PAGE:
I spoke personally to an Imam in Bahrain who stated that women need to cover themselves with abayas and burkas because they are too sexually arousing for men. I spoke to a taxi driver in Toronto who self-righteously claimed to cherish his wife as his most precious belonging, justifying the limits on her social behaviour and restrictions of her dress because of her value as his possession.
I challenge these beliefs. I suggest that all people, men or women, are responsible for their own behaviours and cannot blame anyone but themselves for what they do. I know men who have greater expectations for themselves, who have control over their sexual and physical desires. It can be done. Blaming a woman for being raped, ever, is ludicrous and unacceptable. Placing restrictions on women because of a perceived inability of men to control themselves is demeaning to both sexes.
So, how do we move forward? My daughter, Scarlet, is wondering the same thing. Like me, she doesn’t have all the answers. But she knows, “it’s going to take a transformation… that she needs to participate in the conversation … (and) be a part of the movement.”
Holly Truhlar, in her post The Environmental Movement Has Failed, believes that as a society we have a problem with long-term engagement. She posits that we are not emotionally resourced to deal with experiences “that will break our hearts and bring us to our knees if we feel them.” She goes on to say that we are living in a traumatized society suffering from intergenerational wounding in a system set up to divide and exploit, oppress and abuse. She, like Scarlet, believes we need to have the conversation. We need to engage in “an emotional and spiritual revolution requiring us to expand into the largest sense of Self that we can.”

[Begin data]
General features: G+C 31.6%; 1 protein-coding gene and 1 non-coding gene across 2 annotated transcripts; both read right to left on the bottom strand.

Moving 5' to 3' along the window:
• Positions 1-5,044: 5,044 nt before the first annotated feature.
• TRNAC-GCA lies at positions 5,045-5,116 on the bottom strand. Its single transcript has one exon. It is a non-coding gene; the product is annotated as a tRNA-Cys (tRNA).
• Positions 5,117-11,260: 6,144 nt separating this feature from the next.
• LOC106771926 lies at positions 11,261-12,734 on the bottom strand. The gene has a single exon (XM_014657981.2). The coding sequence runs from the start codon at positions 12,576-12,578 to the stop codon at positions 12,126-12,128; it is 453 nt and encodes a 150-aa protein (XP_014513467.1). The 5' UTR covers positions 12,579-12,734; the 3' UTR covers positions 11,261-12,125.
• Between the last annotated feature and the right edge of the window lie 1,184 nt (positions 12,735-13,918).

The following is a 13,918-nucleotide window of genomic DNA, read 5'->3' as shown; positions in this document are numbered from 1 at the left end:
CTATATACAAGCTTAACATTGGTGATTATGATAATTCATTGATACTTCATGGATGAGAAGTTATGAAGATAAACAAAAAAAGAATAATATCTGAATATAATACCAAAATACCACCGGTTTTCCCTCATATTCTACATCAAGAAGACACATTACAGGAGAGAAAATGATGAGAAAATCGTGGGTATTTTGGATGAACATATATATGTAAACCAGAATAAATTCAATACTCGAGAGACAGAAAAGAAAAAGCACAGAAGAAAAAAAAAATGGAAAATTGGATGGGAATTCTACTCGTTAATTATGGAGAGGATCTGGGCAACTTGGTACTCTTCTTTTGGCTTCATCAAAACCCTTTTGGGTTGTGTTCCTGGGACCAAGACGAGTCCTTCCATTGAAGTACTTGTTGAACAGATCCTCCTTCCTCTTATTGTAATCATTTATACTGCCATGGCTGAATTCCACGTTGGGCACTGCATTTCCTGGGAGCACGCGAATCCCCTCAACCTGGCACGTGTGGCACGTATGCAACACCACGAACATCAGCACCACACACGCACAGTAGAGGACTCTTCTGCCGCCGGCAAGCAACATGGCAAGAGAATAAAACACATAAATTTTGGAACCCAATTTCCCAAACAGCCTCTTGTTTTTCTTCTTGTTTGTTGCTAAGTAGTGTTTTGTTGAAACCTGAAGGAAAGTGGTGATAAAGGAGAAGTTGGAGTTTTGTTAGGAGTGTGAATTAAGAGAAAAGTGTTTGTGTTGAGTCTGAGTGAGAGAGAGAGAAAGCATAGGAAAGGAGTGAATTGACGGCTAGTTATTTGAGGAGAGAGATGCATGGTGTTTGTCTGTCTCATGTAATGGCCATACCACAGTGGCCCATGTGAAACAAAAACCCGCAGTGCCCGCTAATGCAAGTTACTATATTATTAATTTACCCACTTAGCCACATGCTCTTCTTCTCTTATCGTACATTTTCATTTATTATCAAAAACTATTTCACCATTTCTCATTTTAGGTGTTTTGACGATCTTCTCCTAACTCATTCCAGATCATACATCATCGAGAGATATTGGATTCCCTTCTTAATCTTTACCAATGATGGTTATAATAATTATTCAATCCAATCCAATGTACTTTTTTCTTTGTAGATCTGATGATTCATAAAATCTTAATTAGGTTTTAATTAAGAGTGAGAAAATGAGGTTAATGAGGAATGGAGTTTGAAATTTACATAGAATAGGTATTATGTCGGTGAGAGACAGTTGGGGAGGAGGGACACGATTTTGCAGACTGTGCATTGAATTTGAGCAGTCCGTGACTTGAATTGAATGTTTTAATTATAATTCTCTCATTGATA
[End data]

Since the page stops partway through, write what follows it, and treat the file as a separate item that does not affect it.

I believe that the heart and power of a transformational movement begins with girls; the women of the future. And I’m not the only one. G-Day Fundraising is a growing celebration of the spirit of girls. Its aim is to support and guide girls in as many communities as possible to discover their power and become champions of the future.
Humankind would evolve towards reaching its highest expression if all abusive behaviour could be stopped. Right now. It is a worthwhile goal, but the reality is that we live in a society where many people don’t get the help and support they need, and so these cycles continue. What we can do, right now, is empower children to speak up. We can teach them appropriate boundaries. We can tell them to honour their bodies and that they can say no. We can trust them. We can give them back their voices, helping them to find the language they need to express their feelings. There is a global rising. We won’t keep quiet.
So yeah, I’m feeling compelled; wanting to recover the feminine from the bonds of a patriarchal society.